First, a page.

In Blog, Remembrance

Savoy Brown leader and founder Kim Simmonds died on December 13, 2022, while in treatment for a rare form of colon cancer. He was 75 years old.

A seminal blues-rock boogie band from England, Savoy Brown formed in 1965, when Simmonds was 18. Promoting albums with nonstop touring, the group released several recordings before it caught on in the US with 1971’s Street Corner Talking. The album, which included “Tell Mama” and the title track, earned heavy play on FM radio, and its follow-up, Hellbound Train, made the Top 40.

Stardom perpetually evaded Savoy Brown, though, in part because of frequent shake-ups to the lineup. More than 30 personnel changes had occurred by the time Simmonds organized the band with new players to record the 1981 Rock ’n’ Roll Warriors album. That year found Savoy Brown recording a live album of greatest hits at the Rainbow Music Hall in Denver, with the ever-present Simmonds—the only original member—in the lead guitar spot.

“Yeah, it is pretty ridiculous,” the British rocker admitted. “But it seems to be a natural progression of different people. Every time someone splits, I think of doing the Kim Simmonds Band, but someone says, ‘Let’s give it a try as Savoy Brown,’ and the reaction has always been good.”

Simmonds had laid off music for a short while before gearing up the new edition of Savoy Brown. “I started working again after finding a new manager and agent,” he explained. “I worked out the concept and moved to Los Angeles, where I put the band together.” Among the recruits was singer Ralph Morman, who had just been dismissed from the Joe Perry Project. Rock ’n’ Roll Warriors gave the group more success than it had seen since the mid-’70s.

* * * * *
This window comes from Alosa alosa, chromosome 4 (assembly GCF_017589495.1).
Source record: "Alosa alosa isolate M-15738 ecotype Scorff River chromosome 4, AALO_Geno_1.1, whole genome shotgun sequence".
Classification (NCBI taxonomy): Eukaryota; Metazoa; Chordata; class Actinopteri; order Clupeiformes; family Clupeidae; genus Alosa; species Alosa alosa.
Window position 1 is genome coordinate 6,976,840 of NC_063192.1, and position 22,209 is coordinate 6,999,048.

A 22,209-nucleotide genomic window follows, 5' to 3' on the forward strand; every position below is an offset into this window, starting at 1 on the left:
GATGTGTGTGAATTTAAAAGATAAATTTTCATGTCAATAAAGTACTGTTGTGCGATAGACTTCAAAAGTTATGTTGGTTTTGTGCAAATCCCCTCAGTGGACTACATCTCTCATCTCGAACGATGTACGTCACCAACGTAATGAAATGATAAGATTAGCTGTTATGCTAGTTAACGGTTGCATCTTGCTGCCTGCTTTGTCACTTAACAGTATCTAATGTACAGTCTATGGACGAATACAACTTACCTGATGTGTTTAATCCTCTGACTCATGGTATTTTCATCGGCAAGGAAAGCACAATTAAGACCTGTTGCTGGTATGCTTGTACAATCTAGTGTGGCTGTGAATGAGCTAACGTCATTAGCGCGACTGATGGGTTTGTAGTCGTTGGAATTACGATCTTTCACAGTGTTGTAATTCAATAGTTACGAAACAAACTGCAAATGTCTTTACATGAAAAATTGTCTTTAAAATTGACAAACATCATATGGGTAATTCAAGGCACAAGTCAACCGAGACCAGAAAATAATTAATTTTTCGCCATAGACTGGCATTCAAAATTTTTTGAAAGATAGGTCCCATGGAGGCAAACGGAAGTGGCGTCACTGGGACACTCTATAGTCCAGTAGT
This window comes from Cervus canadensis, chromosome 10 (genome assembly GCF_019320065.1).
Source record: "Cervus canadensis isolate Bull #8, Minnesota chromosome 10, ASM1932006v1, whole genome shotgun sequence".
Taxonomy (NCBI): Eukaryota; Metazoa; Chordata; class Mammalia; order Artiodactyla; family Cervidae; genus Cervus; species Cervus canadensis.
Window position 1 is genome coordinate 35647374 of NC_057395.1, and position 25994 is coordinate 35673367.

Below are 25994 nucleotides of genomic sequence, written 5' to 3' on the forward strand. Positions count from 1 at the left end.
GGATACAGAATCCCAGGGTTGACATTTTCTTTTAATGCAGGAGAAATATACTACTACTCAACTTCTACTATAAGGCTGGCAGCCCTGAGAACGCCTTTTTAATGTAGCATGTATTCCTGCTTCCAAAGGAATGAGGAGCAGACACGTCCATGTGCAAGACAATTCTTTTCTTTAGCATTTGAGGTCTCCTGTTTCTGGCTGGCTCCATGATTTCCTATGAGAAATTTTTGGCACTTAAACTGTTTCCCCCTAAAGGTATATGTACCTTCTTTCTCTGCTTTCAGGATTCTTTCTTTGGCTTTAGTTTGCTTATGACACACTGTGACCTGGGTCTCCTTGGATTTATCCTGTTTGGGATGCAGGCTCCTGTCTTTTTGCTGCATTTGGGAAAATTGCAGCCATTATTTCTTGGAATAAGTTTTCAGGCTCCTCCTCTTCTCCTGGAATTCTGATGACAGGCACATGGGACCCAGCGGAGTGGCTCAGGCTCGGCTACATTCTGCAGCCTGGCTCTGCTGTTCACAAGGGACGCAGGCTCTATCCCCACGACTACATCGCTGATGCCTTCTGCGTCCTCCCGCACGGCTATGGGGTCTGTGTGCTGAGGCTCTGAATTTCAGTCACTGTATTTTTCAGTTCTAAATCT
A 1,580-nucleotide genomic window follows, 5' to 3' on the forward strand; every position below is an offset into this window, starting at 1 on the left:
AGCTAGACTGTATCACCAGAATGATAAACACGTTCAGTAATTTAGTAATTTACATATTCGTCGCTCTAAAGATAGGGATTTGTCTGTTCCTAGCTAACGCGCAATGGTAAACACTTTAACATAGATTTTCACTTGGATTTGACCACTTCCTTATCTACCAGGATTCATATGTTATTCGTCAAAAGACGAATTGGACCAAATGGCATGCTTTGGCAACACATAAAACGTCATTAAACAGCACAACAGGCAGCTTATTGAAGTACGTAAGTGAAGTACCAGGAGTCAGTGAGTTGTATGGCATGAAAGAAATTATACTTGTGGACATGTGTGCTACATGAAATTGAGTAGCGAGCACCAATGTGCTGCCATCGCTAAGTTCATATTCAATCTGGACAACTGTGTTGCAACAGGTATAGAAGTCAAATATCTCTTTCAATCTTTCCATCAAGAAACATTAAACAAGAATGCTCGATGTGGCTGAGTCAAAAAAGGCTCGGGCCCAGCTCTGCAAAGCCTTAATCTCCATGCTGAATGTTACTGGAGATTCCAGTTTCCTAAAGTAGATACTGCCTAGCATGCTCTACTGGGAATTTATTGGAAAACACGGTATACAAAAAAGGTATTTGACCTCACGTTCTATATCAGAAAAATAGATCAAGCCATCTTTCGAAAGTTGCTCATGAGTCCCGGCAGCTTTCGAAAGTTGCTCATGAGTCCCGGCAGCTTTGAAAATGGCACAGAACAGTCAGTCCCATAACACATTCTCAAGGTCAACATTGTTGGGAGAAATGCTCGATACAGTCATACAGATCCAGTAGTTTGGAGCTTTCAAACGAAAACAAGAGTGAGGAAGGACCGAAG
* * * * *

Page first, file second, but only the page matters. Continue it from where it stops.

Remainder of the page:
“The album is all blues, all rock ’n’ roll,” Simmonds noted. “I hadn’t written anything in a while, but that’s where my strength is. The band is new, so the interpretation has changed quite a bit.” 

The Greatest Hits Live in Concert album was a coup for the staff of the Rainbow, which had become one of the most prestigious venues in the nation. 15-year-olds camped out overnight to see Savoy Brown—kids who weren’t even born when the band started out.

“We’re doing every old standard at the Rainbow—‘Tell Mama,’ ‘Hellbound Train’ and the rest of the lot,” Simmonds promised. “We want to do a great blues-boogie album. It’s what Savoy Brown’s past is all about.”

Greatest Hits Live in Concert featured “Run to Me,” a sole studio track that became the band’s highest-charting single in the US. Despite the success, Simmonds was once again on his own by the spring of 1982. Undeterred, the talented guitarist continued working with various lineups of Savoy Brown, touring the world and recording regularly until his death.